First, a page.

1999 Chase Days

1/8, 1/17, 1/21, 2/27, 4/2, 4/3, 4/4, 4/8, 5/30, 5/31, 6/1, 6/2, 8/12, 8/13, 10/29, 12/4

Chase Accounts by: Scott Blair

January 8, 1999. Dumas, AR
An extreme range of conditions existed across Arkansas with below freezing temperatures in LIT and 70's in SE AR. The warm front visually was quite obvious as I drove down into SE AR. I pulled ahead of the warm front near Dumas, AR and observed developing storms. One severe storm went through Dumas that contained a multi-layer shelf cloud. The storms were slightly elevated as the cold air at the surface tended to run ahead of the storms.

January 17, 1999. Harrisburg, AR
FULL ACCOUNT AVAILABLE. Decent conditions early quickly turned into highly favorable conditions as the day progressed. I left work around 2pm and blasted northeastward to ongoing supercells. Arriving in Jackson and Poinsett Counties, a tornado warning was issued for a massive supercell to my east. I finally had an excellent view near Harrisburg, AR. The structure and associated mammatus clouds at sunset were breathtaking. The base was visible, although no signs of a serious tornadic threat was evident from my distance. Excellent structure for an early season severe weather event.

January 21, 1999. Wheatley / Colt / Jacksonville, AR Tornadoes
FULL ACCOUNT AVAILABLE. This was the largest tornado outbreak to strike the state of Arkansas with 56 tornadoes reported. We observed three tornadoes from two supercells across Central and East Central AR. Following the Wheatley supercell for hours into the night, we observed two tornadoes on the ground around 6:15pm. The Colt tornado continued for a few minutes before the meso was finished. A new supercell east of LIT produced a weak tornado observed around 7:55pm. Classic chase day!

February 27, 1999. Harrisburg, AR
Photos Coming Soon Northeast AR was the target as I drove to Jonesboro, AR. We observed convective towers developing to the west. At 4pm the strongest cell appeared to be west of Harrisburg, so likewise took Hwy14 towards the cell. We pulled off about 6 miles east of Harrisburg. In the distance, an impressive shelf cloud neared that marked a severe gust front. The peak of the chase hit at 4:10pm. As the shelf cloud neared, dust in a field to the west of us began to kick up and blow towards us. The gust front moved overhead as we were slammed by dust and 65mph winds. Strong winds blew for at least five minutes before we saw a few raindrops and decided to try to run ahead of it. The storm overtook us with heavy rain and pea-sized hail.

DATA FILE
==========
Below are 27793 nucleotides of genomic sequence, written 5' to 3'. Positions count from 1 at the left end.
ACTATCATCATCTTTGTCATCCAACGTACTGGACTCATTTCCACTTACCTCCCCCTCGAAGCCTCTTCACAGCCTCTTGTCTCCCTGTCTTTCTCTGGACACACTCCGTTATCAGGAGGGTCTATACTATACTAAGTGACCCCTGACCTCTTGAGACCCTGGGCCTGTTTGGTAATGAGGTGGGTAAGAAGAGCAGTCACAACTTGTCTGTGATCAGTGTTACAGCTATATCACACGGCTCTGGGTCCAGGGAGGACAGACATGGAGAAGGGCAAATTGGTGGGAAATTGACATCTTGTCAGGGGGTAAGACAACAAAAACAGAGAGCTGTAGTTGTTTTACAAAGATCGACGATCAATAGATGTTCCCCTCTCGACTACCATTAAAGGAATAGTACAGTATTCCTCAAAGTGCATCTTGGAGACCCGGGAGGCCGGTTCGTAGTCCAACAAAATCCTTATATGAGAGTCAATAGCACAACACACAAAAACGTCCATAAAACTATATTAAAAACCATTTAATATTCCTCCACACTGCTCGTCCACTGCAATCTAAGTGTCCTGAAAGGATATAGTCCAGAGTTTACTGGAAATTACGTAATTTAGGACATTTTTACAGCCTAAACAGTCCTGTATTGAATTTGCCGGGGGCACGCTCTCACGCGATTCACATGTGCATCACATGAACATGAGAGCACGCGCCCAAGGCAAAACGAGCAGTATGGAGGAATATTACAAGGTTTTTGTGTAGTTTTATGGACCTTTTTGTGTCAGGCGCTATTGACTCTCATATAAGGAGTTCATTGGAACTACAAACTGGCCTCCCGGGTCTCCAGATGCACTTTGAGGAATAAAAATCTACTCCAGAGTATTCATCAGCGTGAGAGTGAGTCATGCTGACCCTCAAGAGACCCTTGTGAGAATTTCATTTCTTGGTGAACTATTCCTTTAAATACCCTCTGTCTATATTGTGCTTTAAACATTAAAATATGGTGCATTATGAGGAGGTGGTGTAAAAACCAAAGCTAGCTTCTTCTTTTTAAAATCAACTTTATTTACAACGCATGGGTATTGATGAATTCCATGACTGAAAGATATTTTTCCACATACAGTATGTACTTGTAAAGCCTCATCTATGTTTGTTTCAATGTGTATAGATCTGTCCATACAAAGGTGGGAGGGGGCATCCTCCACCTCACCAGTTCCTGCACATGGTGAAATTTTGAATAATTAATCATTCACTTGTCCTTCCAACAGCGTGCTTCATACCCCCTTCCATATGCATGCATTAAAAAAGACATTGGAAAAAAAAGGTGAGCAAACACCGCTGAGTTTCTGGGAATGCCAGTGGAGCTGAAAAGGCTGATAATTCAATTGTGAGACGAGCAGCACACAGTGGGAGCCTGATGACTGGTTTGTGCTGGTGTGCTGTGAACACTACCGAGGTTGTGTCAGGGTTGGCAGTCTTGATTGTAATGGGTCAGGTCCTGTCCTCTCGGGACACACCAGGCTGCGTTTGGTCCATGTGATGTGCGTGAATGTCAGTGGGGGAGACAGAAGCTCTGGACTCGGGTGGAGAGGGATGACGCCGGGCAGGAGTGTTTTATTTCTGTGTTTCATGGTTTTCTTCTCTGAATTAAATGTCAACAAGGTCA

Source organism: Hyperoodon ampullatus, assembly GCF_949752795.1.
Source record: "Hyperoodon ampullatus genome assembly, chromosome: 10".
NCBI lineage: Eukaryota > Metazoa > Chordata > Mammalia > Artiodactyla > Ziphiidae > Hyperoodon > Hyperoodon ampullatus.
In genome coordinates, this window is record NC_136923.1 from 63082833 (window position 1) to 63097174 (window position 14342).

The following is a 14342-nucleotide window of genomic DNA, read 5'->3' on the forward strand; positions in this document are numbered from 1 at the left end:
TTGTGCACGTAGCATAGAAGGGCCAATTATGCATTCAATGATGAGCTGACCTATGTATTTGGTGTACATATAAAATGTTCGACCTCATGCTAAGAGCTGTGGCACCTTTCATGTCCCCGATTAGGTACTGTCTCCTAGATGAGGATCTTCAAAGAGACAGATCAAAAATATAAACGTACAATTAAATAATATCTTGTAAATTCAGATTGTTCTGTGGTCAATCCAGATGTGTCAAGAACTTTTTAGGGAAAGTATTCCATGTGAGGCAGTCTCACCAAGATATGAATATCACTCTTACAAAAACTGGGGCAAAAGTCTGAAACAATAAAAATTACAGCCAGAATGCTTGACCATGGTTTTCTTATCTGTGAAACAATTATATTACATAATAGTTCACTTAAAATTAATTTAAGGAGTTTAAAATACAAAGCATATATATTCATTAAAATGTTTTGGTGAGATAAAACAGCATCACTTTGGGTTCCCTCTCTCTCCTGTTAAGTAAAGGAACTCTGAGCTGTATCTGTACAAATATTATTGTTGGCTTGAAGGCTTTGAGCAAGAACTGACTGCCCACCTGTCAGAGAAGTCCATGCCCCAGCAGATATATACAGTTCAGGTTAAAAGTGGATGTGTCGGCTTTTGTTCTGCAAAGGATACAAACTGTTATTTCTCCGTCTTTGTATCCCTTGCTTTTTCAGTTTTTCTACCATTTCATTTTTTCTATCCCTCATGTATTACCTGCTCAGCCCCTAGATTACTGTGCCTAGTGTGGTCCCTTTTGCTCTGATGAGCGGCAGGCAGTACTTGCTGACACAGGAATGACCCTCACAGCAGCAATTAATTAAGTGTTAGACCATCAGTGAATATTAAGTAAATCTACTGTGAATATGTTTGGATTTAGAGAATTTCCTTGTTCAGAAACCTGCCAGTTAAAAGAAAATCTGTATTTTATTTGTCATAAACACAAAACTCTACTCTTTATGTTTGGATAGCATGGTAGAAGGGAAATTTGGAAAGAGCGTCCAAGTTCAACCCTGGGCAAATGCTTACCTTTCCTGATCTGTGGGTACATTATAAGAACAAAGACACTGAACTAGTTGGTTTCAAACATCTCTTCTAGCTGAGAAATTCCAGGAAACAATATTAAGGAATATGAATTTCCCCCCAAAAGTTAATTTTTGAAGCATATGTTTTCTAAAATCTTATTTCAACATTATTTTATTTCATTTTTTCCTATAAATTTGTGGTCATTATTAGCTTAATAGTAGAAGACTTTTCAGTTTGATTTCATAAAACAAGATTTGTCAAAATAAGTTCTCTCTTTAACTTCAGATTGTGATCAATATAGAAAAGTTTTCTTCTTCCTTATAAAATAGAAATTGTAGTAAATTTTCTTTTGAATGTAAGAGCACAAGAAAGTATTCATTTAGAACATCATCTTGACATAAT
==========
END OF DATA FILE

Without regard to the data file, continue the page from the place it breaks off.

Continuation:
April 2, 1999. El Reno, OK
Photos Coming Soon George Hoelzeman, Jeff Crum, Jason Politte, and I chased into Oklahoma as a decent dryline setup was in the works. After meeting in Sallisaw, OK, our spirits were somewhat high. We decided to set up in Central OK. We viewed four classic supercells in the distance near El Reno, OK at sunset. The cells were generally all around us, but the long drive from LIT delayed us too much to catch the storms before sunset. The supercell near Elk City was under a tornado warning for a few hours before finally winding down. The 700 mile long chase was worth the drive thanks to a few nice stills at sunset! We invaded the local Pizza Hut and arrived back in LIT at 2am.

April 3, 1999. Vilonia, AR
Jason Politte and I targeted areas of Western AR near Russellville and observed late-morning severe storms that slowly died down. We caught a second round of storms once again near Russellville. We stayed ahead of the line and captured an impressive shelf cloud along Highway 64, north of LIT. Strong outflow winds were noted as a large gustnado formed along the leading edge of the shelf right in front of us. This line of storms was much more intense than the earlier round. SPC placed a tornado watch out as the line extended from state borders. The 500 mile chase ended with close lightning bolts at Subway in Cabot, AR.

April 4, 1999. Little Rock, AR
Easter brought a stalled frontal boundary across South Central AR. A decent convective overruning setup took place as I observed one strong storm near LIT. The cell had very little potential of tornadic activity due to the elevated nature of the storms. However, it produced several vivid cg lightning strikes which presented the opportunity for stills.

April 8, 1999. Mayflower, AR
A serious outbreak of severe weather hit AR and MO on April 8th. I first set up in Northeast AR near Hoxie, but moved back into Central AR after discovering the system had slowed. A high risk was issued by SPC for areas in Missouri with a MDT has far south as LIT. Poor surface heating during the day helped weaken the potential of extreme storms across AR. By sunset, a tornado watch was posted for areas of AR. Numerous small supercells developed across Western AR before moving into Central sections. I decided to set up to view a cell under a tornado warning in Faulkner County. At 11:07pm, I was a few miles south of Mayflower when a strong gust front slammed near 70mph winds across I-40. While no hint of anything tornadic was observed, the wind was significant. The chase day ended with 250 miles.

May 30, 1999. Brady, NE